The Family Man. This is one of the most horrifying movies ever made. Not horrifying as in bad. It is downright scary. In this one Nicky Boy is a powerful businessman in Manhattan. He has everything. Kick ass apartment. Ferrari. Maid. And a door guy. He wakes up hung-over and doesn’t even have to clean up his own mess. Seriously this guy lives the life. Then Don Cheadle comes out of nowhere as the token thuggish yet insightful black guy and transforms his life completely. All of the sudden Cage has approximately 32 children that vary in age from crapping their pants to the overly smart and articulated 7 year old. His job sucks (he sells tires), his clothes suck (sweat pants), his marriage sucks (he was trying to cheat on his wife), and he drives a minivan. We get to watch an hour and a half of Mr. Coppola stumbling and fumbling through diaper changing and grocery shopping. The only thing he wants this entire movie is to go back to his old life that kicks ass. Finally, at the end of the movie he is whisked away to his old awesome life by Don Cheadle just as he is starting to get used to and even like his new crappy life. So I am thinking the world is back where it should be now. It was just some terrible nightmare. But No! Nick blows off a huge deal(idot) to go make a speech at the airport to his lost love who is apparently flying away forever(idiot!!!) Like France doesn’t have phones dude! Close the deal you butt-horn then fly to France and get the babe back. Anyways, I digress. At the end of this giant nightmare he likes the crappy life! He has been successfully brainwashed by Don Cheadle to be like every other miserable lower middle class American. This movie gives me the cold sweats. It is absolutely horrifying.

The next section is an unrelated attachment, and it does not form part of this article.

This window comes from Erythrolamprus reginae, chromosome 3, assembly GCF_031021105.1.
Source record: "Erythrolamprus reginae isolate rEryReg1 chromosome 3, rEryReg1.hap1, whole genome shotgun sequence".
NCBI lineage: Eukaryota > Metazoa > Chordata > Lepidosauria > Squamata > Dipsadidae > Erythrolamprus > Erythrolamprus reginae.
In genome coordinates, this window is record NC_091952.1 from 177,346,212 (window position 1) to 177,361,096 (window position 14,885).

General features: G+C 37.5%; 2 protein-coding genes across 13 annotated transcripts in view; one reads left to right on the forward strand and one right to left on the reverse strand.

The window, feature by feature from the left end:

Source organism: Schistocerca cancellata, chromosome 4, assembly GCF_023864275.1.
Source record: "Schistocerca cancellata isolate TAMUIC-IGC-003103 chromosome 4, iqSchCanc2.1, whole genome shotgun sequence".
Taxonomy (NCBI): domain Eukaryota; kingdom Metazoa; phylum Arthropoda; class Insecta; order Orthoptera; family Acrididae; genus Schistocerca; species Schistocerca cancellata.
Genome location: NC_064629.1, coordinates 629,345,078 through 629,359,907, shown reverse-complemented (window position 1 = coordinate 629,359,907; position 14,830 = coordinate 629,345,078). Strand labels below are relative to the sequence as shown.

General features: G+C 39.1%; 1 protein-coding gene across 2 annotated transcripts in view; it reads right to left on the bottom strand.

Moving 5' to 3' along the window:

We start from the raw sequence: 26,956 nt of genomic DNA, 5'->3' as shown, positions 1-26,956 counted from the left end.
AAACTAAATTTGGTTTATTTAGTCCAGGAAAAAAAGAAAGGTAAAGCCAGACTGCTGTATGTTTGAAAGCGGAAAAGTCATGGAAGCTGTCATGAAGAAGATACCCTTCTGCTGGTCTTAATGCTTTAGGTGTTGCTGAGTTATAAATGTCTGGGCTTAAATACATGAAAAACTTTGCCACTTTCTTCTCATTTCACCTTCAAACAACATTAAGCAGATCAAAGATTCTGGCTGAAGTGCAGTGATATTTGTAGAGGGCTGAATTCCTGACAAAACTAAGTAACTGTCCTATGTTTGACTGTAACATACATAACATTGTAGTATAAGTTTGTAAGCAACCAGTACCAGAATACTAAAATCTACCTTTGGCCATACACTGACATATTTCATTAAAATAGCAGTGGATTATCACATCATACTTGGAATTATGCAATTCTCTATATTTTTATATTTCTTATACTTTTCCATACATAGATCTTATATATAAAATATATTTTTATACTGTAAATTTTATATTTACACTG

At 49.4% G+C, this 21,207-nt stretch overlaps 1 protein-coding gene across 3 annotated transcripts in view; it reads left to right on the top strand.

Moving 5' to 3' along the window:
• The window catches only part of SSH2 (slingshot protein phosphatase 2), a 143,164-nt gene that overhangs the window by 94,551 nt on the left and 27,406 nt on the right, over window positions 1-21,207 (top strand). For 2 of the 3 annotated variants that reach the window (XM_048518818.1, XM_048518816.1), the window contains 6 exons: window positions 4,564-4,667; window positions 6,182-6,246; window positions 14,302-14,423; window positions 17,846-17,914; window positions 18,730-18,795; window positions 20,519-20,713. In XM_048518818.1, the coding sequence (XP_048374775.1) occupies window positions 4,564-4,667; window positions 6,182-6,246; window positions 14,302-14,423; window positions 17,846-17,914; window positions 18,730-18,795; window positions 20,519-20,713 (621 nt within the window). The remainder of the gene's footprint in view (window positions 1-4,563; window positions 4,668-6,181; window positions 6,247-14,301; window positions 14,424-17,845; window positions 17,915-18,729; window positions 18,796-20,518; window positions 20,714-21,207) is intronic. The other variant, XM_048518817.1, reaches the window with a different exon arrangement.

As I have proven, Cage’s work is very diverse and thought provoking. He goes from straight up action movies to psychological thrillers and even cerebral flicks(whatever that means). I will agree that many of his movies are crap and deserve the flack they catch but I think credit should be given where credit is due. We should make fun of movies like Leaving Las Vegas where he literally chugs till death with a hooker and praise his gems like the Rock because anything with Sean Connery is gold as far as I am concerned. Womack!